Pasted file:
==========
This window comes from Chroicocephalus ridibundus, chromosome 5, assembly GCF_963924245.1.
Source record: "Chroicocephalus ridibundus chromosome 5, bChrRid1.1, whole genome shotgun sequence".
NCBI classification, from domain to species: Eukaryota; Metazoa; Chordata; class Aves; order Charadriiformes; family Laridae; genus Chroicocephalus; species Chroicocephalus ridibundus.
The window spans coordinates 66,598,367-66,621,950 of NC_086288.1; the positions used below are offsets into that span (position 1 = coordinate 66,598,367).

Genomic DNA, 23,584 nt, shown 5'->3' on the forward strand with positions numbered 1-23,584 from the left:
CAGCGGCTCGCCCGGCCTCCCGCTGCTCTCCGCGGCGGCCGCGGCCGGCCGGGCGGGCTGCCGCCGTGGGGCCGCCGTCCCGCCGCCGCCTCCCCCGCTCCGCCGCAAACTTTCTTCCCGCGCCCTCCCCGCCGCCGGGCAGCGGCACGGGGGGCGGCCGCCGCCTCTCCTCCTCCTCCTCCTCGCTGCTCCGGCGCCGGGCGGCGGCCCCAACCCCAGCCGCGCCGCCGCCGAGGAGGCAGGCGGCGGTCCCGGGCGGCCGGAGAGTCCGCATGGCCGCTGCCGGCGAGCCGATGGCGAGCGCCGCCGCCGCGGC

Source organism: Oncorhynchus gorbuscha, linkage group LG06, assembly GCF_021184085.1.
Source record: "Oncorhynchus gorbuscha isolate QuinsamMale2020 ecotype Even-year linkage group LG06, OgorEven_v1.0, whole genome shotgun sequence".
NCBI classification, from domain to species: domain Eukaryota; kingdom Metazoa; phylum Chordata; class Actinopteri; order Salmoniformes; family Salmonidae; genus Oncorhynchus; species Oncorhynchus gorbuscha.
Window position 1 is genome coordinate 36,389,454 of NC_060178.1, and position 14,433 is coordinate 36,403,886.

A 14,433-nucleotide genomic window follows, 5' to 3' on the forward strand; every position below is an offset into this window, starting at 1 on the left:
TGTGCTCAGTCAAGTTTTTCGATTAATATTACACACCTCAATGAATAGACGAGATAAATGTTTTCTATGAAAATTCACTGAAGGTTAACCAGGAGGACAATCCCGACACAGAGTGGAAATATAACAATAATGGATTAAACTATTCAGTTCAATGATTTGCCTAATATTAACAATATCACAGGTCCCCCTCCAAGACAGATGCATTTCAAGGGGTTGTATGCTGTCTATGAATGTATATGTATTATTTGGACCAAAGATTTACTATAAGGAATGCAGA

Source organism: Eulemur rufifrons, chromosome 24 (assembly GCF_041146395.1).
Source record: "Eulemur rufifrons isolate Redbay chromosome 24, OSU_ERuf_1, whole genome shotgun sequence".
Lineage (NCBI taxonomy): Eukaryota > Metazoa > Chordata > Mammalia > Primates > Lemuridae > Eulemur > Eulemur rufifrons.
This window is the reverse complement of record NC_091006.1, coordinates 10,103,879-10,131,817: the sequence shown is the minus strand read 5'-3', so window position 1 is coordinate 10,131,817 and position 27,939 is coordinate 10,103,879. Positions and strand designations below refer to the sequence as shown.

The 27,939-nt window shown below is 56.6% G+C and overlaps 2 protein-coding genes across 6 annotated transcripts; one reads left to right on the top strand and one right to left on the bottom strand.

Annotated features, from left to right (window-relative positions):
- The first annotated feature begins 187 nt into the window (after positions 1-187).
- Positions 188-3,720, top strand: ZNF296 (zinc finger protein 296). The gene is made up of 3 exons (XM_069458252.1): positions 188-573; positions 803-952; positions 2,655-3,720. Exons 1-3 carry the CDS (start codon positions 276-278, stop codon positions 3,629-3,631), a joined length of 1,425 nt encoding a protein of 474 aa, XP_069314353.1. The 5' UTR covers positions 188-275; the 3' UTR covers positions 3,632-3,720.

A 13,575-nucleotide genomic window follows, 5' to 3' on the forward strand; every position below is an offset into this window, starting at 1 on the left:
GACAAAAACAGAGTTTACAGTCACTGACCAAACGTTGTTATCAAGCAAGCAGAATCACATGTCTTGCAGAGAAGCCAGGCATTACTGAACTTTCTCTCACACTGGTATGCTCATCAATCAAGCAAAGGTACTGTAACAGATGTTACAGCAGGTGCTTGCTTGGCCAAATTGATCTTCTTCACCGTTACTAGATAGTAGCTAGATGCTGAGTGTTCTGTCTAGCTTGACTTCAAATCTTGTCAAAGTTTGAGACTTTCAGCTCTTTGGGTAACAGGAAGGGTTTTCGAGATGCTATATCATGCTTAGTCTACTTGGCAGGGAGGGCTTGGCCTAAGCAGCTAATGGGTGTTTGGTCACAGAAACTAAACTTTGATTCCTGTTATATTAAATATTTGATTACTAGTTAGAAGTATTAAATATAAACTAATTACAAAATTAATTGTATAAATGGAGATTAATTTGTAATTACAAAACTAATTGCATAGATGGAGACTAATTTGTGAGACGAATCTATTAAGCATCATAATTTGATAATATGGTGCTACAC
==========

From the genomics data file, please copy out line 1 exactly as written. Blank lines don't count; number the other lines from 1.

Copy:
This window comes from Chroicocephalus ridibundus, chromosome 5, assembly GCF_963924245.1.